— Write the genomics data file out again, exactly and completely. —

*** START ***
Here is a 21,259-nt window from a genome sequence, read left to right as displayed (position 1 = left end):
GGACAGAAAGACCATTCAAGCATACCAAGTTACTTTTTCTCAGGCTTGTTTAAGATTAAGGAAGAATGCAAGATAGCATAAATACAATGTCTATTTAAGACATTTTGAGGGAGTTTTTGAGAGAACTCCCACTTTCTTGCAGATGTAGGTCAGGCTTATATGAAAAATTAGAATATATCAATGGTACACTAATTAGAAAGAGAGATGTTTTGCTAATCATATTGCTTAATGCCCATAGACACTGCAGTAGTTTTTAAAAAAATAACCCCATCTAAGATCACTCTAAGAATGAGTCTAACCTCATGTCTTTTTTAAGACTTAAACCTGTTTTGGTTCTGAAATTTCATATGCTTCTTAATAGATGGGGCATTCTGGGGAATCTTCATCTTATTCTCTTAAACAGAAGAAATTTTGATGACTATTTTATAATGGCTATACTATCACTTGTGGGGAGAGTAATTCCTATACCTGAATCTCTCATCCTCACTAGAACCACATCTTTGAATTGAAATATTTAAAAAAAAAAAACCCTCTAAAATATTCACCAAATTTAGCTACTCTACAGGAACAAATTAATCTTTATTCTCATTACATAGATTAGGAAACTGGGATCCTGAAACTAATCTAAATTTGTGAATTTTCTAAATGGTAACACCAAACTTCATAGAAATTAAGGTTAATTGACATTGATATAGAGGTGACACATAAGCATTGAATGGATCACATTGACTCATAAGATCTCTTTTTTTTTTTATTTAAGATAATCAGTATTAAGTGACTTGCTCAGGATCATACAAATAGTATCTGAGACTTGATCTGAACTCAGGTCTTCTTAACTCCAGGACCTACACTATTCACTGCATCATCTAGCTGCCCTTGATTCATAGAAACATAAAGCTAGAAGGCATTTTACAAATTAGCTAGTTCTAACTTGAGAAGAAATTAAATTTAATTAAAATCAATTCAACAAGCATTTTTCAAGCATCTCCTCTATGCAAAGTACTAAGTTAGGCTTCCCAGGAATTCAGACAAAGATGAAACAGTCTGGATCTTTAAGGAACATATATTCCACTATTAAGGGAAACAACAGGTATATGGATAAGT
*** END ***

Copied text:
Here is a 21,259-nt window from a genome sequence, read left to right as displayed (position 1 = left end):
GGACAGAAAGACCATTCAAGCATACCAAGTTACTTTTTCTCAGGCTTGTTTAAGATTAAGGAAGAATGCAAGATAGCATAAATACAATGTCTATTTAAGACATTTTGAGGGAGTTTTTGAGAGAACTCCCACTTTCTTGCAGATGTAGGTCAGGCTTATATGAAAAATTAGAATATATCAATGGTACACTAATTAGAAAGAGAGATGTTTTGCTAATCATATTGCTTAATGCCCATAGACACTGCAGTAGTTTTTAAAAAAATAACCCCATCTAAGATCACTCTAAGAATGAGTCTAACCTCATGTCTTTTTTAAGACTTAAACCTGTTTTGGTTCTGAAATTTCATATGCTTCTTAATAGATGGGGCATTCTGGGGAATCTTCATCTTATTCTCTTAAACAGAAGAAATTTTGATGACTATTTTATAATGGCTATACTATCACTTGTGGGGAGAGTAATTCCTATACCTGAATCTCTCATCCTCACTAGAACCACATCTTTGAATTGAAATATTTAAAAAAAAAAAACCCTCTAAAATATTCACCAAATTTAGCTACTCTACAGGAACAAATTAATCTTTATTCTCATTACATAGATTAGGAAACTGGGATCCTGAAACTAATCTAAATTTGTGAATTTTCTAAATGGTAACACCAAACTTCATAGAAATTAAGGTTAATTGACATTGATATAGAGGTGACACATAAGCATTGAATGGATCACATTGACTCATAAGATCTCTTTTTTTTTTTATTTAAGATAATCAGTATTAAGTGACTTGCTCAGGATCATACAAATAGTATCTGAGACTTGATCTGAACTCAGGTCTTCTTAACTCCAGGACCTACACTATTCACTGCATCATCTAGCTGCCCTTGATTCATAGAAACATAAAGCTAGAAGGCATTTTACAAATTAGCTAGTTCTAACTTGAGAAGAAATTAAATTTAATTAAAATCAATTCAACAAGCATTTTTCAAGCATCTCCTCTATGCAAAGTACTAAGTTAGGCTTCCCAGGAATTCAGACAAAGATGAAACAGTCTGGATCTTTAAGGAACATATATTCCACTATTAAGGGAAACAACAGGTATATGGATAAGT